Hadiya Pendleton was described as a student who loved studying Latin and who was an enthusiastic member of her volleyball team at the King College Prep High School in Chicago. She was a promising 15-year-old who died by gunfire in a rainy Chicago park a little more than a week after her band performed in Washington during President Obama’s inaugural festivities.
The death of a talented teenager with a fulfilling life ahead of her has quickly become another shocking reminder of the violence that has become far too prominent in Chicago’s African-American community. More than that, it is symbolic of the prevalence of gun violence in the United States and the urgent need to take dramatic steps to do something about it.
At the same time Hadiya’s family and friends were engaged in fresh and crippling grief in Chicago, Gabrielle Giffords, a former Arizona Congresswoman who was critically injured by a gunshot to her head in a Tucson shopping center parking lot in 2011, was testifying before a committee in the U.S. Senate on the need for stricter gun control laws.
“Speaking is difficult, but I need to say something important,” Gifford said, struggling to address the committee in a packed, spellbound hearing room. “Violence is a big problem,” she continued. “We must do something. It will be hard. But the time is now,” she said, emphasizing the last word. “You must act. Be bold. Be courageous. Americans are counting. Too many children are dying. Too many children.”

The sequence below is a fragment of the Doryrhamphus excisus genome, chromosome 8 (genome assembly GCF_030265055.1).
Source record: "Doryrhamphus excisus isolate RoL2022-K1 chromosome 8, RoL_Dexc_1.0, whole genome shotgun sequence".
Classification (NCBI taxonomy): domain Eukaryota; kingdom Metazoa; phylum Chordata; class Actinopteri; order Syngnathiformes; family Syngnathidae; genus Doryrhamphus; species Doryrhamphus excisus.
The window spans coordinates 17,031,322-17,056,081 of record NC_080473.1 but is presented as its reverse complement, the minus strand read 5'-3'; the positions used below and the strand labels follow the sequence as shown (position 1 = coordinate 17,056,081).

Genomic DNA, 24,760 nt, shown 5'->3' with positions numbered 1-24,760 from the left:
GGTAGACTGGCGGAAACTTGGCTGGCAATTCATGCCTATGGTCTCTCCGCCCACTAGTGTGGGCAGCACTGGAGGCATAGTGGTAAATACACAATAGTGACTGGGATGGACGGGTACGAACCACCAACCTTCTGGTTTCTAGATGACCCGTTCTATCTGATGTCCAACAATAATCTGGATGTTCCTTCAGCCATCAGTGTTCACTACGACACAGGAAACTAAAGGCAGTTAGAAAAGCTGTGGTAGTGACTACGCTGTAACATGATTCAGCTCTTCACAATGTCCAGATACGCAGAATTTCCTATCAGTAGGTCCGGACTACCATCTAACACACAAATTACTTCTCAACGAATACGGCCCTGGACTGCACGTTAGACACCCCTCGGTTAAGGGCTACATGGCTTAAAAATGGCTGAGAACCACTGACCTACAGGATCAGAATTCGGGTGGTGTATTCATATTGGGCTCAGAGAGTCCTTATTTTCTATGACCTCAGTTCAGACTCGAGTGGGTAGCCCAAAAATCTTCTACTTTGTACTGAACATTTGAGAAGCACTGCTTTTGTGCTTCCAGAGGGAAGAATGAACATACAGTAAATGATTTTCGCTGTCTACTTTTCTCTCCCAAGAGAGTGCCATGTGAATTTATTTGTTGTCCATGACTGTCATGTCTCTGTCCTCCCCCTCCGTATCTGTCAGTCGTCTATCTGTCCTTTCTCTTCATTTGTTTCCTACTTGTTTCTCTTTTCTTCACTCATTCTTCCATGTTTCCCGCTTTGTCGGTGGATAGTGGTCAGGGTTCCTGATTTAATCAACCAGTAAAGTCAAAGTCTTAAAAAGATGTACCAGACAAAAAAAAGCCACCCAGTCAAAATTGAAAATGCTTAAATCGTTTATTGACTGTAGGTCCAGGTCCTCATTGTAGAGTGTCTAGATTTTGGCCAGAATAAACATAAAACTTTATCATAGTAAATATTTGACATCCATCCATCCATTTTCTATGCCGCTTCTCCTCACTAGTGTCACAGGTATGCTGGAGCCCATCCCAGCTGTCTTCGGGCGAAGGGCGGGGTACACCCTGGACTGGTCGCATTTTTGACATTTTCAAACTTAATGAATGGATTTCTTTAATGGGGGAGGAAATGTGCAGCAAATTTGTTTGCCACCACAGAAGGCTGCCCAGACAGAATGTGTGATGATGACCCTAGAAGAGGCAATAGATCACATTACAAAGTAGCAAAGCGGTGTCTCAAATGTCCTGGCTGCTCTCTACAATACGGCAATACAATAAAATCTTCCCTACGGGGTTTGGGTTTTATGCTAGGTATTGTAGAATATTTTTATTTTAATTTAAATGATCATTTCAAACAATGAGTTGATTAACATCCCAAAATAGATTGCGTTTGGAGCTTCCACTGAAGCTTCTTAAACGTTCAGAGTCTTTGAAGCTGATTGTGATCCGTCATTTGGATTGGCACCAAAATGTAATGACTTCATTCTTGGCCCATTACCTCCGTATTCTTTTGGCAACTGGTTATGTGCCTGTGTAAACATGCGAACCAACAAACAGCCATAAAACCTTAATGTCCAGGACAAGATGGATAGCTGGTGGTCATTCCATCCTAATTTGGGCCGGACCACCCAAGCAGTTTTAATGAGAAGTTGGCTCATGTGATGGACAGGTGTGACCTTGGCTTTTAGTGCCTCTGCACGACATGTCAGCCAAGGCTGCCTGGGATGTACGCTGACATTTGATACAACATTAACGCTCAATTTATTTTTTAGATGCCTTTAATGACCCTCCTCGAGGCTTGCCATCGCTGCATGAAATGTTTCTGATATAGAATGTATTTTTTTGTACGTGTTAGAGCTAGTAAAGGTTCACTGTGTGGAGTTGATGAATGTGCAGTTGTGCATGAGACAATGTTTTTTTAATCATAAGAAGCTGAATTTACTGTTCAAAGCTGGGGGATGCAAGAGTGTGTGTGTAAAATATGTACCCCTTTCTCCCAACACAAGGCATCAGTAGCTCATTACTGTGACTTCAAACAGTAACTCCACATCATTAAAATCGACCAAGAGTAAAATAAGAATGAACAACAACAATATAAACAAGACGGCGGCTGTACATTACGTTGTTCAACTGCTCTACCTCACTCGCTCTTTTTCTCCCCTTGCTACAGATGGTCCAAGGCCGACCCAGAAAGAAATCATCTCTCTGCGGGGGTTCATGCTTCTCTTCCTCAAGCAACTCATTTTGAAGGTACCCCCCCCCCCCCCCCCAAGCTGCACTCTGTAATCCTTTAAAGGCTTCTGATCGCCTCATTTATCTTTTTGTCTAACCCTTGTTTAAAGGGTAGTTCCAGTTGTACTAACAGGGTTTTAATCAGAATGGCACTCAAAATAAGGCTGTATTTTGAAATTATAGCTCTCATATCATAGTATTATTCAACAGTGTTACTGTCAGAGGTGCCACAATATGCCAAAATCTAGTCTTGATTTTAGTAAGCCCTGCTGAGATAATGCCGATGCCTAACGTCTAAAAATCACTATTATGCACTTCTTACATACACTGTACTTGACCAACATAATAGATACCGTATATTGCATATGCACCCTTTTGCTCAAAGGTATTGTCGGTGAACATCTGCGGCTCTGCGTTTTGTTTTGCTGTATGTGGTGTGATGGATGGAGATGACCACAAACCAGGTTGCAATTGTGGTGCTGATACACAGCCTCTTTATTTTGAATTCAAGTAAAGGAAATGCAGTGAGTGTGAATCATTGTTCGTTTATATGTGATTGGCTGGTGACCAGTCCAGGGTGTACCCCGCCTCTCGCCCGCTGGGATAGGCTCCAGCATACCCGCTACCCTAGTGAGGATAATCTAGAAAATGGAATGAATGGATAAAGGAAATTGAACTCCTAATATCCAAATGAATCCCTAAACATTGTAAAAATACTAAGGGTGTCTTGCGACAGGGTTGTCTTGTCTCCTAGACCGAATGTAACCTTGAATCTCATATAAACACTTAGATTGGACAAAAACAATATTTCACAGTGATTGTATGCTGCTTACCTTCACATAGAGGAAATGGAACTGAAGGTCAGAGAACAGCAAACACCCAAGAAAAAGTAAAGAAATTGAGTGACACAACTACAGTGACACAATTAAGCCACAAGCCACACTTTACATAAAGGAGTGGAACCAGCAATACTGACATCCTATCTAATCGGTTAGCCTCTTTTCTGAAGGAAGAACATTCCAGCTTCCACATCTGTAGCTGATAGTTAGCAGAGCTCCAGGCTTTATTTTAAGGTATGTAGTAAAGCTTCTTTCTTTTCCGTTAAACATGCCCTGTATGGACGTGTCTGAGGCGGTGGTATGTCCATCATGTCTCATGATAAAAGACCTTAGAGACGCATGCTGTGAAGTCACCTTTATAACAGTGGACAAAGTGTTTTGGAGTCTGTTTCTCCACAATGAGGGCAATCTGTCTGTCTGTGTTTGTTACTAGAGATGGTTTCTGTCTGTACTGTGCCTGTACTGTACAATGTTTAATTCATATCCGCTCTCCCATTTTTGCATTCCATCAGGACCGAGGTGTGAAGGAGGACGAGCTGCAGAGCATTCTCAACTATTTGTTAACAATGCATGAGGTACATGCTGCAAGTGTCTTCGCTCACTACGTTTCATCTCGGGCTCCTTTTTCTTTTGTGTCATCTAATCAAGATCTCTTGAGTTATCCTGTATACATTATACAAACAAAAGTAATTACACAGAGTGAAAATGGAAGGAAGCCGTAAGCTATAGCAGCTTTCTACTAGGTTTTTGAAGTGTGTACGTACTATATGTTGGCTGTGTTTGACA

Before long, Wayne LaPierre, the chief executive of the National Rifle Association, testified in the Senate hearing, making abundantly clear his opposition to one of the most sensible proposals in the current gun debate: enhanced background checks for gun buyers. “Universal background check, which sounds, whatever,” LaPierre said, “ends up being a universal federal nightmare imposed upon law-abiding people all over this country."
If nothing else, Giffords, the students and administrators in Newtown, Connecticut and now Hadiya Pendleton are heartbreaking symbols of how deeply gun violence is embedded in American life. And LaPierre’s stand – and that of the Republican conservative leadership that opposes any modification to gun control laws – serves as a countervailing symbol of how challenging gun law reform will be.
For the families of these victims, indeed for most reasonable Americans, it is abundantly clear that gun violence is out of control in the United States and that something – anything – must be done. Guns are too accessible, often as easy to obtain as an iPhone, while background checks are half-hearted to non-existent. And while gun violence is an epidemic that knows in boundaries in race or economic means, it has an especially choking presence in African-American communities.
Supporters of the positions of the NRA, which is committed to doing anything humanly possible to protect the sale of guns, are grossly out of touch with the horrors of violence in the United States. They somehow don’t seem to understand that this epidemic is killing the most precious commodity of American life: its people.
Hadiya Pendleton, the honor student and majorette in the band, was the 42nd homicide victim in just the first month of 2013 in Chicago, a city where more than 500 people were gunned down last year. As a society, we can’t afford this unending carnage. After all, she represented, as Chicago Mayor Rahm Emanuel said, “what is best in our city.” What’s more, she represented what is best in our country.
The opinions expressed here do not necessarily reflect those of BET Networks.
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(Photo: AP Photo/Courtesy of Damon Stewart)
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